The Family Care Curriculum (FCC) is a train-the-trainer model parenting program. Under the auspices of the Philadelphia Children's Work, FCC combines the best practices of attachment and trauma theory with the principles and self-care of Effective Black Parenting, the country's first culturally-adapted parenting skill-building program for parents of African-American children.
Karen Hudson, MSW, LSW, program leader of the Homeless Health Initiative, and Sandy Sheller, MA, ATR-BC, LPC, clinical director of independent projects for the Salvation Army, created FCC for lay professionals, social workers, case managers and clinicians.
The program's goal is to train professionals and clinicians to help parents become more receptive, sensitive and responsive to their children’s developmental, emotional, and cultural needs — even in the midst of experiencing homelessness and/or other stressors.
Family Care helps parents learn about themselves and their family histories while learning to parent their children and meet their children's developmental needs. Parents can become more consistently sensitive and receptive to their children and their needs by understanding their own upbringing and cultural experiences, which may lead to harsh parenting behaviors, low levels of empathy and/or lack of nurturing skills and sensitivity.
Families experiencing homelessness and those living in poverty may experience barriers such as limited economic and social supports that can compromise parenting capacities.
These families largely headed by young single mothers comprise the largest and fastest growing segment of the homeless population. The ethnic disparity within the group is striking; approximately 42 percent are African American, although African Americans only make up 12 percent of the adult population in the United States.
FCC desires to empower these parents to become the best parents for their children.
In the present economic climate, it is imperative that we use the resources and manpower that are available and already in place in homeless shelters to work toward healing within this population. Therefore, training staff builds on a shelters' capability to provide support.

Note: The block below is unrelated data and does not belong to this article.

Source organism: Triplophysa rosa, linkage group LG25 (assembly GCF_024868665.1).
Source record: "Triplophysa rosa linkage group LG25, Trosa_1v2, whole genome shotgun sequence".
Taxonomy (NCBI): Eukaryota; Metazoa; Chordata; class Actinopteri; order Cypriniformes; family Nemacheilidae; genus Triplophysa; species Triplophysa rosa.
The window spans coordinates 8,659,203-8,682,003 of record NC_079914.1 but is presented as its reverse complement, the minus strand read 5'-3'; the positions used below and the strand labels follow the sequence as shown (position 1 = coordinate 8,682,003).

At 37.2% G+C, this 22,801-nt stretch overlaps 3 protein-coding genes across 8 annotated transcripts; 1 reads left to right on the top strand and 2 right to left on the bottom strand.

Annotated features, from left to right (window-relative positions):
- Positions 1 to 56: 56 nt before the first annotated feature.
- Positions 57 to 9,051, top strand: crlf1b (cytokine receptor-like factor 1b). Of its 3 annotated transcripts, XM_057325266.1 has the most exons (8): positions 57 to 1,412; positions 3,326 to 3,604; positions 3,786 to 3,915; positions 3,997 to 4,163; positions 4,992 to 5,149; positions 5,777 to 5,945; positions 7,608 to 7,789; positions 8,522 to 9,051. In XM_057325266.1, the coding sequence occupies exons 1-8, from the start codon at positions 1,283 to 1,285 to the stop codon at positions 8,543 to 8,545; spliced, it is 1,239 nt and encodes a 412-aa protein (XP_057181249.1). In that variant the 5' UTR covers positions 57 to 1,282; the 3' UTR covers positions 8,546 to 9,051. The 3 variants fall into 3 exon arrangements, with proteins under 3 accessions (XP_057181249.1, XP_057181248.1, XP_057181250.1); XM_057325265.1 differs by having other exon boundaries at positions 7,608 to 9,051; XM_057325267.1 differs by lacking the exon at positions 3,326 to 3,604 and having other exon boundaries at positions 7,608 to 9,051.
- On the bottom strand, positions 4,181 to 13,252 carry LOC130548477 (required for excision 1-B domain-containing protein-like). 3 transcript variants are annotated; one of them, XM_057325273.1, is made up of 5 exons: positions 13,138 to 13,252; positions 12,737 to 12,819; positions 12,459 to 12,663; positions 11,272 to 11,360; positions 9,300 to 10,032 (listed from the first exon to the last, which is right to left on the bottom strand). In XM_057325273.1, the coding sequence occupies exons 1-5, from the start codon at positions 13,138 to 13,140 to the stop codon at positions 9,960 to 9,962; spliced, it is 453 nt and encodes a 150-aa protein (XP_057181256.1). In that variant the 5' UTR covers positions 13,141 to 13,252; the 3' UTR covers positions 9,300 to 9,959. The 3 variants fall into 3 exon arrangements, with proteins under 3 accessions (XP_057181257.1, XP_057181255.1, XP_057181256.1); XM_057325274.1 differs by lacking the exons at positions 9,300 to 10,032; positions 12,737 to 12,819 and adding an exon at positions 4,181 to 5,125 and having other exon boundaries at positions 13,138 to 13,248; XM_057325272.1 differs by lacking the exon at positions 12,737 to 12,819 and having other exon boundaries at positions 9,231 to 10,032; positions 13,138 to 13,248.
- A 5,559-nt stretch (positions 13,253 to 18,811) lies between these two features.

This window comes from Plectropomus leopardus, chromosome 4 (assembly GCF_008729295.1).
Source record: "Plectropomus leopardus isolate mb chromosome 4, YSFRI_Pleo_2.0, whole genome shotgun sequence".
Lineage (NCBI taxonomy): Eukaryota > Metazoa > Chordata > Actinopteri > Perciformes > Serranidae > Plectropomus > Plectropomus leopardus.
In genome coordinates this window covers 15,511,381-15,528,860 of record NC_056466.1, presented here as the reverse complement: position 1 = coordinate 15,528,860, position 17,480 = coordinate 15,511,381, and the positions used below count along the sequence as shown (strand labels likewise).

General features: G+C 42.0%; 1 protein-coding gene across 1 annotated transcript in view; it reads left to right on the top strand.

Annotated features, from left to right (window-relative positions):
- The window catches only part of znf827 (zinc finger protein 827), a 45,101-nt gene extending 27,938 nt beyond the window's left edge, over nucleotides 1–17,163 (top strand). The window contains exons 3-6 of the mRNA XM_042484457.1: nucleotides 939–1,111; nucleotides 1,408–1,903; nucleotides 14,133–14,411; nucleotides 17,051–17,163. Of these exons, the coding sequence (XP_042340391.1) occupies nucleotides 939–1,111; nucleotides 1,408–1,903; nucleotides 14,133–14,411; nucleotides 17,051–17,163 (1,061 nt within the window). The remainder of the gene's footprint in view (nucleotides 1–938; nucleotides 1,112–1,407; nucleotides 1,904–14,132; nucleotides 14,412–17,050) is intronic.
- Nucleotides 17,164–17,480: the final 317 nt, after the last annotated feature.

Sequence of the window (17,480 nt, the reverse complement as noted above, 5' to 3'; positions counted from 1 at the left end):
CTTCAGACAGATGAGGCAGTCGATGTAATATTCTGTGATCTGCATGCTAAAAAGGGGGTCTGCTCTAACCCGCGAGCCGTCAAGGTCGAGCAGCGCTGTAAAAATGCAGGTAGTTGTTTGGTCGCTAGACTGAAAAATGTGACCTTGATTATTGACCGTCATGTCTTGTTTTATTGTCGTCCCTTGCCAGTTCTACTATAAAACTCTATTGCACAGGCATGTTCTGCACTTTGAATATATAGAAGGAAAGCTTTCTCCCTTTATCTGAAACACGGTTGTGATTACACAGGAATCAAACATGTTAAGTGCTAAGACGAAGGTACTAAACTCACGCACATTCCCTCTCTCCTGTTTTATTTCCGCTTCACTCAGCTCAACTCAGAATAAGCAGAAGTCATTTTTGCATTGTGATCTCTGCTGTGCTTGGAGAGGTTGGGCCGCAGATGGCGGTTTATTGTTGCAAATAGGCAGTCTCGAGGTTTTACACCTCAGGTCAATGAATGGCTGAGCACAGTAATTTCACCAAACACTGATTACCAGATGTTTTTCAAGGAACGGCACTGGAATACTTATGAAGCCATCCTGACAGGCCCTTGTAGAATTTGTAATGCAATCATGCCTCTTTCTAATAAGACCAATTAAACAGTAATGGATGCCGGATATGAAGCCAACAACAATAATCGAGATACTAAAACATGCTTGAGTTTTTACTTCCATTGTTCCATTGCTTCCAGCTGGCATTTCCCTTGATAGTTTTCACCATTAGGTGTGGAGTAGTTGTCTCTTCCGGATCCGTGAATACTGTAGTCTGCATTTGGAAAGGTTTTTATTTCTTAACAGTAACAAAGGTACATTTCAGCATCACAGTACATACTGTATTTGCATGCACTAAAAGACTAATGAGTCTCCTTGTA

The Family Care Curriculum (FCC) was designed to build stronger families and make a difference in the lives of men, women and children.
The program is designed to:
Trauma can color the way parents see their children. Whether big “T” trauma or little “t” trauma, we all have “ghosts from the nursery” or “voices from the past” we bring with us into our parenting.
For example, a crying child might remind a mother of the years she spent starving at the hands of her own mother. Instead of feeling empathy, the mother may get incredibly angry at the child for communicating a simple need. Developing specific relationship capacities of empathy, reflection, and reading a child’s cues with sensitivity, will go further and have a more lasting impact in changing parenting behaviors than just telling a parent what to do and not do.
Culture matters. The effects of slavery, continued racism, and oppression may be a factor in the use of corporal punishment and other harsh ways of disciplining. Giving parents options for discipline other than hitting can offer parents hope that their children can break the cycles of oppression and homelessness.
Children need discipline to grow and feel secure. We want to help parents learn to reframe their children’s behaviors. By better understanding their child's age and developmental needs, parents can act more patient, consistent and firm. Parents can use positive child-rearing approaches to help their children develop their own internal control, discipline, direction and motivation to succeed.
The goal is to shift discipline from negative — control and punishment — to positive by teaching the child how to navigate and act in life so the child will become a valuable person to society.
Parenting is often the hardest job anyone will have, especially if the individual is a single parent. Helping parents learn how to take care of themselves in the midst of taking care of another gives them the stamina to succeed at parenting despite the many challenges.
FCC is a six-week curriculum, which is generally doable in transient homeless shelter sites. The first three weeks are workshops based on topics selected by parent participants.
Each trainer receives a manual with all the FCC materials needed to help them facilitate parent groups. Follow-up technical support for the trainers is included. The purpose of the training is to help break the cycle of abuse and neglect. The program uses the Adult Adolescent Parenting Inventory (AAPI) pre- and post-test to measure the five top parental attitudes most likely to lead to abuse and neglect.
To date, results of FCC have been positive and more facilities are adopting the curriculum.
Reviewed by: Karen Hudson, MSW, LSW
Date: May 2013